WILL A YANQUI PARTNER MAKE TV AZTECA A PLAYER?
When Ricardo Salinas Pliego bought two television networks from the Mexican government for $640 million last year, one of the assets he acquired was the stylized eagle that is the logo for TV Azteca. Now, Salinas has added another bird to his collection: the NBC Inc. peacock.
The Azteca alliance with the U.S. TV network, announced in mid-May, could feather both nests nicely. Salinas' highly leveraged media company will get access to reams of programming and expert technical assistance. It could also get a sorely needed cash infusion. And Azteca will provide a platform for NBC's expansion into Latin America.
"TRULY EXPLOSIVE." With the Azteca deal, NBC becomes the first U.S. company to brave the broadcast market south of the border. The network says it is attracted by Mexico's TV audience of 80 million viewers and what it sees as huge opportunities in the wake of NAFTA's passage. "We put Mexico up there with China and India as one of the truly explosive growth markets," says Tom Rogers, president of NBC Cable & Business Development.
While no money has yet changed hands, the deal gives NBC the right to acquire 10% of Azteca's stock for $120 million by yearend and increase that investment to 20% over three years. But executives close to the network say it may wait a few years before deciding to purchase an equity stake.
It will take more than the famous peacock to impress Azteca's competitor, Grupo Televisa, Mexico's own behemoth. With three national networks and a 90% share of the Mexican ad market, it has a virtual lock on Mexican television. Its more than 42,000 hours of programming and its interests in publishing, radio, and recording make it the largest Spanish-language entertainment conglomerate in the world.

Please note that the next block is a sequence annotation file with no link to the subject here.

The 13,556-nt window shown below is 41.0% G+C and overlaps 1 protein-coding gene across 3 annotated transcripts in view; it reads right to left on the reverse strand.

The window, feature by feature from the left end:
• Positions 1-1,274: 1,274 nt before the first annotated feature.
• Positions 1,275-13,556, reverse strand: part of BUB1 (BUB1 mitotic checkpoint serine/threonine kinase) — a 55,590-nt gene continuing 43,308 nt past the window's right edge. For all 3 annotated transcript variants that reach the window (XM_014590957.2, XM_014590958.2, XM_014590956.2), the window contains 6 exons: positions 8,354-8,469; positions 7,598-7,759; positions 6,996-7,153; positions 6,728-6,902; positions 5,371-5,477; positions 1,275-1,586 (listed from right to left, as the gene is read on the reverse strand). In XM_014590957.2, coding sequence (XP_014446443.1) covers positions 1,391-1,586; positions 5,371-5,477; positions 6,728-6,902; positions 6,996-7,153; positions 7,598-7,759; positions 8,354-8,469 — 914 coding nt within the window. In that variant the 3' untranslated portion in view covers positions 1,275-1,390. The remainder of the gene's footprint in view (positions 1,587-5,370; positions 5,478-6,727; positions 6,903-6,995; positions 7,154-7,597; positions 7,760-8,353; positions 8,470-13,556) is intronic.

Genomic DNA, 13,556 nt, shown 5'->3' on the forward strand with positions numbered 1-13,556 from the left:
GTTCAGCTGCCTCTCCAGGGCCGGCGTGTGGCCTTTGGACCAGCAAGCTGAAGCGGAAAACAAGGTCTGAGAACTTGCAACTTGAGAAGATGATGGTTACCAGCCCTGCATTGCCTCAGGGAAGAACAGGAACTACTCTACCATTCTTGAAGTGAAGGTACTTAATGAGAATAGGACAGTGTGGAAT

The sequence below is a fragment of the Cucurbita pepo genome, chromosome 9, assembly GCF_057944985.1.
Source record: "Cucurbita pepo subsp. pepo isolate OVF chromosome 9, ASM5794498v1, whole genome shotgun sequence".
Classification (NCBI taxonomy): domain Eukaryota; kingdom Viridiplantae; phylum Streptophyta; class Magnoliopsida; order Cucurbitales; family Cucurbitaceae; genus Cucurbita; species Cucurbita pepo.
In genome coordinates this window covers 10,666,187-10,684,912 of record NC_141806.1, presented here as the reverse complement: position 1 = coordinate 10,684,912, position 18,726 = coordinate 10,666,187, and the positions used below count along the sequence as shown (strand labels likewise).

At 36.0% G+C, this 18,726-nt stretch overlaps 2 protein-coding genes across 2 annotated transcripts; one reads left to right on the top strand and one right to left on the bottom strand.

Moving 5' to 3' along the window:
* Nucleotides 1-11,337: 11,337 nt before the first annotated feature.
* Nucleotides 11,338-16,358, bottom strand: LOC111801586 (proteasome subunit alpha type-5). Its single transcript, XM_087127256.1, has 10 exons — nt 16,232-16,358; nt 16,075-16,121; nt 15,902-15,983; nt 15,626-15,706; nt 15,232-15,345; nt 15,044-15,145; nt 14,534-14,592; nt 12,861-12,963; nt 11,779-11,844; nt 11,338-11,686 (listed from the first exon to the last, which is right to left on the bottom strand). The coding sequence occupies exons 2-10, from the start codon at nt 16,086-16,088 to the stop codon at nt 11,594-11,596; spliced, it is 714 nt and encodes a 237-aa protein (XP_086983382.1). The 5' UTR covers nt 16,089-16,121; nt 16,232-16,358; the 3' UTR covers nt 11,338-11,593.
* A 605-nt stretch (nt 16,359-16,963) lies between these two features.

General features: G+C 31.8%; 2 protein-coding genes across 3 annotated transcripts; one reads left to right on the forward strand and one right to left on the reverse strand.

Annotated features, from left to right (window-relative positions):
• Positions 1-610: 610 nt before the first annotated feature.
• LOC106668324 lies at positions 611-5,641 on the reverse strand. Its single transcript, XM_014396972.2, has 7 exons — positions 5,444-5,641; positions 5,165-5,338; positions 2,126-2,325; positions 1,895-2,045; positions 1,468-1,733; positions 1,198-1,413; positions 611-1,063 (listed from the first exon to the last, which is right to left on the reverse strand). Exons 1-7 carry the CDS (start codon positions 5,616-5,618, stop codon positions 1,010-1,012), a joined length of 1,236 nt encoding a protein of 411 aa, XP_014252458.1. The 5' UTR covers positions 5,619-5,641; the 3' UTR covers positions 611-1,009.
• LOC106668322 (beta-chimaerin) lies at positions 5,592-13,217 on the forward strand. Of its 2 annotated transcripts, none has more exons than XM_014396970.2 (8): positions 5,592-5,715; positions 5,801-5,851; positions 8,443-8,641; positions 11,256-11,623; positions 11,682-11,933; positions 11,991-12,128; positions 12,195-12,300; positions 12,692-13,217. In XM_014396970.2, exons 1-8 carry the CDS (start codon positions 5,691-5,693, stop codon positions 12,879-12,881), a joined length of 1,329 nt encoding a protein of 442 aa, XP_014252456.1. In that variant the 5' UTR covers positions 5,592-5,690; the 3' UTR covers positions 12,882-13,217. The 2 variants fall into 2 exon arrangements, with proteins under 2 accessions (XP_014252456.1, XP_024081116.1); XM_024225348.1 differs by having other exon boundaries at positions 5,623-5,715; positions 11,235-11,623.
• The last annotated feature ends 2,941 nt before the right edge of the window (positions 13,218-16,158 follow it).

Faced with a mature broadcast market in the U.S., NBC and its rivals are seeking growth overseas. But the surge southward so far has been mostly in pay TV. MTV, the Discovery Channel, TNT, and Fox are all broadcasting in Spanish to Latin America's wealthy subscribers. NBC climbed aboard last year with its 24-hour news service, Canal de Noticias. The network also paid $23 million for a 56% stake in Europe's Super Channel. And NBC's Rogers says the network plans to expand its cable business-news service, CNBC, to Latin America and Asia.
LOSING TIMIDITY? For Salinas, the alliance means valuable knowhow from NBC. Before he bid for Azteca, the closest Salinas had come to the TV business was selling sets in his family's national chain of Elektra electronics stores. The deal could also help cure Azteca's problem luring advertisers, as NBC adds Mexico to the global and regional packages it offers prospective buyers. Until now, Salinas has had trouble overcoming advertisers' skepticism that he would ever reach his goal of 25% audience share. While Azteca's average prime-time share on its two channels is up to about 15%, it's not enough. The big advertisers "have a relationship with Televisa, and they're worried about losing it," says Joel Angeles, media director at DMB&b advertising agency in Mexico City.
But if NBC can help Azteca boost its ratings, advertisers may lose their timidity. TV accounts for about 65% of the total $1.8 billion in Mexican ad spending last year, compared with 35% in the U.S., and real spending is expected to grow about 15% this year. With advertisers competing to win the hearts and minds of the 60% of Mexicans under 25, there's plenty of room for another player in Mexican TV. With Azteca, NBC wants to be sure it's there first.Elisabeth Malkin in Mexico City, with Mark Landler in New York